Tuesday, December 1, 2009

Books: "Vengeance"

I was in a course recently in which I learned that after the 1972 murder of the Israeli Olympic team (11 of the athletes were killed in cold blood by "Black September", a sort of PLO offshoot organization) in Munich, Germany, Israel sent out what was basically a hit squad to kill 11 high-level terrorists who were associated with the planning of this operation.  "Vengeance" tells this story in a novel-like fashion, with a third-person point of view.  The author extensively interviewed the leader of this 5-man team, along with others who were in-the-know, years later and wrote the story.  In 2005 Steven Spielberg retold the story in his film "Munich".  I haven't yet seen the movie but will soon.

Golda Meir herself personally authorized this team and its mission just a few weeks afterward.  I am mostly through the story and the team has completed most of its "hits".  I assume they will complete their mission as best as they can by the book's end.

I am not going to critique the story, its writing, my "interpretations", my thoughts on the author's research, the supposed veracity of the facts, etc.  I think that critics are idiots and completely useless.  DON'T GET ME STARTED!!!!...

I will say that the story is compelling.  I do like the "style" in which it is written (a novel), as it does help to "get inside the mind" of at least one of the team members.  It is an early-1970s spy story, with all of the mandatory international intrigue, governmental intelligence and security agencies, numerous and various bad guys whom the team have enlisted, unbeknownst to them, to get information, weapons, safe houses, contacts, and all of the other necessary spy fare.  What I like most, however, are the thoughts of the author and the team leader from whose point of view this is written.  In the Introduction and Forward and Preface and such (unfortunately GoogleBooks cuts out some pages), they both briefly expound on their opinions on issues such as terrorism, the causes of terrorism, the possible mitigations against terrorism, and, most importantly, the idea of state-sponsored murder, which is what Israel conducted.  They go briefly into the philosophies of "An eye for an eye" and "One man's terrorist is another man's freedom fighter".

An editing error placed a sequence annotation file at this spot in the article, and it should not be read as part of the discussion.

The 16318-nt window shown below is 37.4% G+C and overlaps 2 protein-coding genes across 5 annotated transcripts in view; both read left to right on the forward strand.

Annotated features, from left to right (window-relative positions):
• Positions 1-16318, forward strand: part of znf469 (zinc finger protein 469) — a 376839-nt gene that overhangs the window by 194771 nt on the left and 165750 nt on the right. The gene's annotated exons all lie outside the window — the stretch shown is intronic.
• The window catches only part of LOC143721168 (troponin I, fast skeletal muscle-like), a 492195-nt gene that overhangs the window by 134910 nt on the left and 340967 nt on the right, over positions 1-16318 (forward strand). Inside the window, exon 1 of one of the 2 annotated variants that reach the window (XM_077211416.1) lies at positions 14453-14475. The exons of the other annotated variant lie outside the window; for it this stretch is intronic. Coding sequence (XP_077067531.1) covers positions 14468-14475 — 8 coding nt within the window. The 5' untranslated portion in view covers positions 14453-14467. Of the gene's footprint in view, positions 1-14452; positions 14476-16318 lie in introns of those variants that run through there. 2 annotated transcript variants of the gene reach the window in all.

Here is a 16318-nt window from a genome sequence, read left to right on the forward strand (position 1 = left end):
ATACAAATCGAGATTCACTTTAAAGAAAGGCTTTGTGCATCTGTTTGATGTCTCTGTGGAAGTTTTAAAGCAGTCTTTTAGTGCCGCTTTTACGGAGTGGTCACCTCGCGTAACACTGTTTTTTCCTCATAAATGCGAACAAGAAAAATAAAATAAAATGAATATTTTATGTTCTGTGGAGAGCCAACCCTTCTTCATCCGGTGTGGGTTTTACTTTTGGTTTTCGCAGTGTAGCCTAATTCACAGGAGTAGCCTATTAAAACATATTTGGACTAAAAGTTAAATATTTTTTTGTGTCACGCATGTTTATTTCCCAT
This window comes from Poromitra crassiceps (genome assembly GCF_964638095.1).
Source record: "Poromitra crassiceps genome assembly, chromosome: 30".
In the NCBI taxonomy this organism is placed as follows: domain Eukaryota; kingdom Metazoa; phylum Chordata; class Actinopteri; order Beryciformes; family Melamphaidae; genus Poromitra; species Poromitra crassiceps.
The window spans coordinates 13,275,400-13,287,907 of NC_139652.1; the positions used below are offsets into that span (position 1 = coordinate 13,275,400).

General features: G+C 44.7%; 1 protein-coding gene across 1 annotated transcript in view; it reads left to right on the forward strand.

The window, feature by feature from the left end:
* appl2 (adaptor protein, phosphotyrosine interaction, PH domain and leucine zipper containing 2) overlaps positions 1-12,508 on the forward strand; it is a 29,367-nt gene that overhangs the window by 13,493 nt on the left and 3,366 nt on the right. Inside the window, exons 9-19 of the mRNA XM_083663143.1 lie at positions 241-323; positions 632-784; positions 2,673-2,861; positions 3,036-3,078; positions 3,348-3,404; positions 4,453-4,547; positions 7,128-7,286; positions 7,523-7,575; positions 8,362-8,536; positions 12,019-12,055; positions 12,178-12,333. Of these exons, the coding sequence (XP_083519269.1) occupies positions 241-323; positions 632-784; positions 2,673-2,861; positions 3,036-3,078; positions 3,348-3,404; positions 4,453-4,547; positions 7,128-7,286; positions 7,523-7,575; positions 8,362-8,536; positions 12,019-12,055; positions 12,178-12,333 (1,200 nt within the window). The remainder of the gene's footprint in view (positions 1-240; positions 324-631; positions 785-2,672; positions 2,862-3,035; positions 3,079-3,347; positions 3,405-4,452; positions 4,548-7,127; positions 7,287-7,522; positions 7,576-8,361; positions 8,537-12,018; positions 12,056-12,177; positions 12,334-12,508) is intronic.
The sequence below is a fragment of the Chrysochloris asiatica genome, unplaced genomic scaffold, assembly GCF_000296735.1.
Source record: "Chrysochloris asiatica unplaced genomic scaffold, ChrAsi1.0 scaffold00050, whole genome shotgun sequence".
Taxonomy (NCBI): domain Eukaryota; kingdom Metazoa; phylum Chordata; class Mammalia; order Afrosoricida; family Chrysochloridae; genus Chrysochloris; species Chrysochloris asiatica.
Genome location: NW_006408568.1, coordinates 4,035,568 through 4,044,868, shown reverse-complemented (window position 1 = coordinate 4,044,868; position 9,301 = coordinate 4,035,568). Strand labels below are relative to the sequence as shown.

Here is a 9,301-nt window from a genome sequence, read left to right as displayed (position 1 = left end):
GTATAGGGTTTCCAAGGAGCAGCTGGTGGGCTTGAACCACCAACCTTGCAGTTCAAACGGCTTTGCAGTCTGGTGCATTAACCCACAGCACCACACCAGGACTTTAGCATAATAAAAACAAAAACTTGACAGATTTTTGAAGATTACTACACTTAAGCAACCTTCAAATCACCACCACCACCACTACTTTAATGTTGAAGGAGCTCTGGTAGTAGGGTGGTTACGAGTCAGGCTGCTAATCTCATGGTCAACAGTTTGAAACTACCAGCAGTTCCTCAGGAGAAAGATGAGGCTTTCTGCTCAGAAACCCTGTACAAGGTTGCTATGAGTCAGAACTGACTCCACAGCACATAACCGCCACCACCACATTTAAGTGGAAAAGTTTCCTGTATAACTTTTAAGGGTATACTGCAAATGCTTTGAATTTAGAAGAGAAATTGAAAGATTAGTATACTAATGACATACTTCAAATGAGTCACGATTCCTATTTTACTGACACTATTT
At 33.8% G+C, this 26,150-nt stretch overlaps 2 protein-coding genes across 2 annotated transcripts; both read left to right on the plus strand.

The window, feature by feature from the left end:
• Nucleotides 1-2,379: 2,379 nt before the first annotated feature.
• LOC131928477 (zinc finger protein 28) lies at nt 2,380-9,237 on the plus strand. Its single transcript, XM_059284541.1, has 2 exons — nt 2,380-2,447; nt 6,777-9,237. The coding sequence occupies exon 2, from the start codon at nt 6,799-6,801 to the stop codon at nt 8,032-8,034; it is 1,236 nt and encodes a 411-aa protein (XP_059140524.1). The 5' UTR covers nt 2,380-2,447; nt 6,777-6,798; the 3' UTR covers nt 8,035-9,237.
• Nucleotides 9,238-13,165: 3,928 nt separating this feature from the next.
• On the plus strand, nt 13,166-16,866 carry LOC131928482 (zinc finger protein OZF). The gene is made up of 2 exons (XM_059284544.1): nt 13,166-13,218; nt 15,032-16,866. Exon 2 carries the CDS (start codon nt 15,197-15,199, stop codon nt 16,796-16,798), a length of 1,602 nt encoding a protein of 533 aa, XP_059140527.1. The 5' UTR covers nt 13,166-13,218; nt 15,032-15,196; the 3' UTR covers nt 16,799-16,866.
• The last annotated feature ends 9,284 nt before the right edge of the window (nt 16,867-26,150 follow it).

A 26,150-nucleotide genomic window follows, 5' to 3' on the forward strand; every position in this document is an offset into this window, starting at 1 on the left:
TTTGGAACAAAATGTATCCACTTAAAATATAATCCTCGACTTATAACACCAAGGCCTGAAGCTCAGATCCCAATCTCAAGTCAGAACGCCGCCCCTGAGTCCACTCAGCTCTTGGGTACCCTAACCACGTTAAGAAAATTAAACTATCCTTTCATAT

The former, which is derived from the Code of Hammurabi (or here), more closely translates to
"If a man put out the eye of another man, his eye shall be put out."
This is essentially what Israel was running toward, in self-defense, in retribution, in justice.  We all know that these battles in the Middle East have been ongoing for thousands of years, based solely on religion and geography.  Israel, in this case, did what it saw that it needed to do in retaliation to this particular incident.

The latter ("One man's terrorist is another man's freedom fighter") is an idea which I first heard shortly after the September 11, 2001, terrorist attacks here in the U.S.  Some international news agency (AP maybe??) put out word that they would no longer call the bad guys terrorists, because "One man's terrorist is another man's freedom fighter".  As soon as I heard that I began to realize the idiocy of how some of these people think.  A bunch of crazies intentionally killed 3,000 people, but they are "freedom fighters".  How stupid.

Regardless, it is a good book which I am enjoying, and hope to through its end, which should happen very shortly.

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